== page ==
April 5 email response to you), Briffa/Osborn only used your land temperature estimates
north of 20 degrees and recalibrated the mean of those estimates to the same domain of
land-only instrumental temperatures using the same calibration period for all of the other
non-borehole series in the same way. I would have preferred it if they had used your data
north of 30N to make the comparisons a bit more one-to-one. However, I still think that
their results are interesting. In particular, they reproduce much of the reduced
multi-centennial temperature variability seen in your complete NH reconstruction. So, if
the amplitude of scaled ECS multi-centennial variability is far too high (as you would
apparently suggest), it appears that it is also too low in your estimates for the NH
extra-tropics north of 20N. I think that we have to stop being so aggressive in defending
our series and try to understand the strengths and weaknesses of each in order to improve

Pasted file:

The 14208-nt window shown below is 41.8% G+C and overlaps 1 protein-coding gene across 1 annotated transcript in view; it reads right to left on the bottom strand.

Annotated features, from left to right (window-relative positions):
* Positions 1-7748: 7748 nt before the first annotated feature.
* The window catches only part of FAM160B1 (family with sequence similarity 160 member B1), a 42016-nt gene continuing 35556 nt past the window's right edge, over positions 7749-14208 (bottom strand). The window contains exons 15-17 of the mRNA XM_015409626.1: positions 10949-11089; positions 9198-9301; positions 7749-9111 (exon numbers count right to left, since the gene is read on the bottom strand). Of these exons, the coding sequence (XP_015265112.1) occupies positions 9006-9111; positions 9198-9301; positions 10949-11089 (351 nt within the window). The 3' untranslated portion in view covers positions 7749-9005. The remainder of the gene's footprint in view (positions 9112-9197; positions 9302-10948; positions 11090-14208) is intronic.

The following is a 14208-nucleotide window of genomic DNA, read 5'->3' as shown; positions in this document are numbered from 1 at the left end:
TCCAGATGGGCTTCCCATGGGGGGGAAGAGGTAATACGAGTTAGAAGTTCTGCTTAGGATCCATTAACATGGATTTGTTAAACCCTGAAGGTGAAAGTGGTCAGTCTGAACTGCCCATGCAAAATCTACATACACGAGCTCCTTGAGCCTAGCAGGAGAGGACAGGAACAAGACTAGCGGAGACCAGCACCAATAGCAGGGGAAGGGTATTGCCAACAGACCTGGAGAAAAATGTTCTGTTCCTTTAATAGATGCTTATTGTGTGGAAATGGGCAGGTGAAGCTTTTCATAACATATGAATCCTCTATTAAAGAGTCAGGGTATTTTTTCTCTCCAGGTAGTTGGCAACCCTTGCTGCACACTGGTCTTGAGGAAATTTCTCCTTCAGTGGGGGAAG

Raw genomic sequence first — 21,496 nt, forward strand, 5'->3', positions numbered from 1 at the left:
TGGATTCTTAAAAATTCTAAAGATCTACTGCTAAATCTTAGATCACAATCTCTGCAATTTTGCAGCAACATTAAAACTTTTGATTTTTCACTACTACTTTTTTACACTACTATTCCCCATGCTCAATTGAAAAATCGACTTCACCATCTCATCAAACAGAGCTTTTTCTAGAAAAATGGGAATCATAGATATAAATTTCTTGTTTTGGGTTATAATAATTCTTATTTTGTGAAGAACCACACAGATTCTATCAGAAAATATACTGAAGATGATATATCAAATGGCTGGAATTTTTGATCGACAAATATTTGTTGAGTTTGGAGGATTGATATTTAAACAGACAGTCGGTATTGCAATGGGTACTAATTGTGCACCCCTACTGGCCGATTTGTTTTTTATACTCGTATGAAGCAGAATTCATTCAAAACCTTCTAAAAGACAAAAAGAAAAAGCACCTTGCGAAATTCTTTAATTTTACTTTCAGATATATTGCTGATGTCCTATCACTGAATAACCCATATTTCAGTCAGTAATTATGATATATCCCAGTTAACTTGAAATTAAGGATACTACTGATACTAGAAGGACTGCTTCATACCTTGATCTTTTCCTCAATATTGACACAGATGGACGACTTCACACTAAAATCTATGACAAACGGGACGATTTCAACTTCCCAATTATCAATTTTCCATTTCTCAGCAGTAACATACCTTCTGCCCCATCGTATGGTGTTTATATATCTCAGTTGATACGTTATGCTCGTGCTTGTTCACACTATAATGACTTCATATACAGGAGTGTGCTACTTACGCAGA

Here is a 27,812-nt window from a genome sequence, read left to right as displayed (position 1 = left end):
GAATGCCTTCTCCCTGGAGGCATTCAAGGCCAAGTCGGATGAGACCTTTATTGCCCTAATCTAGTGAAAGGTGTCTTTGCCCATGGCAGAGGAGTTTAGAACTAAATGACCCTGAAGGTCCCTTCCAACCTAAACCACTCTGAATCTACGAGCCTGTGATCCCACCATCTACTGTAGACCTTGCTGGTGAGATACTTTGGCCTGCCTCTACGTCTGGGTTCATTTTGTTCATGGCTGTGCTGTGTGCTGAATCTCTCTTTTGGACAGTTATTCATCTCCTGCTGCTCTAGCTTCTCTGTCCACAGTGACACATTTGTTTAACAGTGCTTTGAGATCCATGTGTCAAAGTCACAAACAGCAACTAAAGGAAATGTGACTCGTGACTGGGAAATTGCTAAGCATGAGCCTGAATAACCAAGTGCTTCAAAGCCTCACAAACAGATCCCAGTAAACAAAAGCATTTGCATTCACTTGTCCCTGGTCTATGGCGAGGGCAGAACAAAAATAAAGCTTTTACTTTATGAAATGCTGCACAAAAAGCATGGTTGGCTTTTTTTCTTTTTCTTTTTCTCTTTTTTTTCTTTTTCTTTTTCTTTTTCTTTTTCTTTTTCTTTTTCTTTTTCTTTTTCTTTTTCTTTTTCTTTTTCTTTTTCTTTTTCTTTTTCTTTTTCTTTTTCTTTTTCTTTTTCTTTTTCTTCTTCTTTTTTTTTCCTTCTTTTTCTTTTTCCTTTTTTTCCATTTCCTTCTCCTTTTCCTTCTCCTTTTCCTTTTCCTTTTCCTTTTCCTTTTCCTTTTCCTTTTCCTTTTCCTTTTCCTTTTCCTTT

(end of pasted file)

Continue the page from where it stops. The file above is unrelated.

them. That is the way that science is supposed to work.

I must admit to being really irritated over the criticism of the ECS tree-ring data
standardized using the RCS method. First of all, ECS acknowledged up front the declining
available data prior to 1200 and its possible effect on interpreting an MWP in the mean
record. ECS also showed bootstrap confidence intervals for the mean of the RCS
chronologies and showed where the chronologies drop out. Even allowing for the reduction in
the number of represented sites before 1400 (ECS Fig. 2d), and the reduction in overall